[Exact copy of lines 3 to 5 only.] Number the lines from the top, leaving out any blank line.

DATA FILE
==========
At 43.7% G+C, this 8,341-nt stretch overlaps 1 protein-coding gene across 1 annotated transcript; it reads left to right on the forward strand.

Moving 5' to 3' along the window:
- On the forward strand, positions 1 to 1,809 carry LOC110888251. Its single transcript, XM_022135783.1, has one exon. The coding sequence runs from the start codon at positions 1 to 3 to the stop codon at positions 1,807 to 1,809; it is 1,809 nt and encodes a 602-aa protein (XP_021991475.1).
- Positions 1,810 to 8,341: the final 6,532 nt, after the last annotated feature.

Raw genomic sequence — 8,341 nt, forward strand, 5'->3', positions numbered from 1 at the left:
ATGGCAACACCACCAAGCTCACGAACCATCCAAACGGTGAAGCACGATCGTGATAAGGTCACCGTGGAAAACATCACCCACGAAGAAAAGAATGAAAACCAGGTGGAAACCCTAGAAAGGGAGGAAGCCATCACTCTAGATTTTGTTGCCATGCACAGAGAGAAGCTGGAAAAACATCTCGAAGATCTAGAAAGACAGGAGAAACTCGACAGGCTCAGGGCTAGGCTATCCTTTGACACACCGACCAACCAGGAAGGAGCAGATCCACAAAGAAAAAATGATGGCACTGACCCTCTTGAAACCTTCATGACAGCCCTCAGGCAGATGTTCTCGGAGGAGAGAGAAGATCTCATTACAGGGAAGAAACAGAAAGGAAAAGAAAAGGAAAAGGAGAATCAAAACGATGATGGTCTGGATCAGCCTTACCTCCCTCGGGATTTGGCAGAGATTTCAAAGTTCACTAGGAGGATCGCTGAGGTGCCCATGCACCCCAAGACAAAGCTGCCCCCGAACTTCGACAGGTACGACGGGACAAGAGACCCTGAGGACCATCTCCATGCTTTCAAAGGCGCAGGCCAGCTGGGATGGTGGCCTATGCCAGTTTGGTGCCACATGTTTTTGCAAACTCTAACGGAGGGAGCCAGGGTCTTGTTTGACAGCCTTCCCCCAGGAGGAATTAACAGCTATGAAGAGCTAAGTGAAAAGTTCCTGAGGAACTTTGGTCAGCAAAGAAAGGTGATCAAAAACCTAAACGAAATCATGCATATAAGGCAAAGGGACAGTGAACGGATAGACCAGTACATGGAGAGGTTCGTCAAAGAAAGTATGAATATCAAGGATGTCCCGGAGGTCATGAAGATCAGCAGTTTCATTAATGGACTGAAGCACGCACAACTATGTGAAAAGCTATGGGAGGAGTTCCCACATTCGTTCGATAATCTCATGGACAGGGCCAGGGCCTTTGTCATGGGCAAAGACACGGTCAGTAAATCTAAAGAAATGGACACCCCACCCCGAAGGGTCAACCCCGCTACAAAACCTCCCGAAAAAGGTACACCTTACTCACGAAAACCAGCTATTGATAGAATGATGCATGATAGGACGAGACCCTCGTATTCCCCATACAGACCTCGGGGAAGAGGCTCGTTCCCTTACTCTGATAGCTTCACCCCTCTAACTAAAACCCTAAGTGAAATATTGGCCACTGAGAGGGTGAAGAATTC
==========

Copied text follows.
- On the forward strand, positions 1 to 1,809 carry LOC110888251. Its single transcript, XM_022135783.1, has one exon. The coding sequence runs from the start codon at positions 1 to 3 to the stop codon at positions 1,807 to 1,809; it is 1,809 nt and encodes a 602-aa protein (XP_021991475.1).
- Positions 1,810 to 8,341: the final 6,532 nt, after the last annotated feature.

Raw genomic sequence — 8,341 nt, forward strand, 5'->3', positions numbered from 1 at the left: